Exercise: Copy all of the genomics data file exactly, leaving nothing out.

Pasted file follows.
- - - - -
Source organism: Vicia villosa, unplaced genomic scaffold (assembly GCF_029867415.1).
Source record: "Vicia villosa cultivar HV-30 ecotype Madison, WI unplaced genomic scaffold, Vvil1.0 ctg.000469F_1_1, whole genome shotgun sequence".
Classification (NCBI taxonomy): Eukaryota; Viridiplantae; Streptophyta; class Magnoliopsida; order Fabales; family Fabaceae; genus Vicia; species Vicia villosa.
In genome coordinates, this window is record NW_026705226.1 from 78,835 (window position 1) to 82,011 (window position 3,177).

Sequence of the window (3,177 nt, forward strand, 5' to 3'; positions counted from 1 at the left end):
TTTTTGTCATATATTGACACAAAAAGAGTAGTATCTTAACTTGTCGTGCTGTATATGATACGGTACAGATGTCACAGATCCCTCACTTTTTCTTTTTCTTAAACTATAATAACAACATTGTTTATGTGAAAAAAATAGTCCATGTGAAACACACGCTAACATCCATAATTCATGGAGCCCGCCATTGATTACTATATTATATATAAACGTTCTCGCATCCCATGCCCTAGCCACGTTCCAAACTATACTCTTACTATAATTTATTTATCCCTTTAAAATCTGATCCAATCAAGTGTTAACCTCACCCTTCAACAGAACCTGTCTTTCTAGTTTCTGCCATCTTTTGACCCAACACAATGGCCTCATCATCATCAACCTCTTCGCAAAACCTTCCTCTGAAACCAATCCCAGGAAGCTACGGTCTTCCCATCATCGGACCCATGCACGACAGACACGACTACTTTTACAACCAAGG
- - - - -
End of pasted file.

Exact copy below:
Source organism: Vicia villosa, unplaced genomic scaffold (assembly GCF_029867415.1).
Source record: "Vicia villosa cultivar HV-30 ecotype Madison, WI unplaced genomic scaffold, Vvil1.0 ctg.000469F_1_1, whole genome shotgun sequence".
Classification (NCBI taxonomy): Eukaryota; Viridiplantae; Streptophyta; class Magnoliopsida; order Fabales; family Fabaceae; genus Vicia; species Vicia villosa.
In genome coordinates, this window is record NW_026705226.1 from 78,835 (window position 1) to 82,011 (window position 3,177).

Sequence of the window (3,177 nt, forward strand, 5' to 3'; positions counted from 1 at the left end):
TTTTTGTCATATATTGACACAAAAAGAGTAGTATCTTAACTTGTCGTGCTGTATATGATACGGTACAGATGTCACAGATCCCTCACTTTTTCTTTTTCTTAAACTATAATAACAACATTGTTTATGTGAAAAAAATAGTCCATGTGAAACACACGCTAACATCCATAATTCATGGAGCCCGCCATTGATTACTATATTATATATAAACGTTCTCGCATCCCATGCCCTAGCCACGTTCCAAACTATACTCTTACTATAATTTATTTATCCCTTTAAAATCTGATCCAATCAAGTGTTAACCTCACCCTTCAACAGAACCTGTCTTTCTAGTTTCTGCCATCTTTTGACCCAACACAATGGCCTCATCATCATCAACCTCTTCGCAAAACCTTCCTCTGAAACCAATCCCAGGAAGCTACGGTCTTCCCATCATCGGACCCATGCACGACAGACACGACTACTTTTACAACCAAGG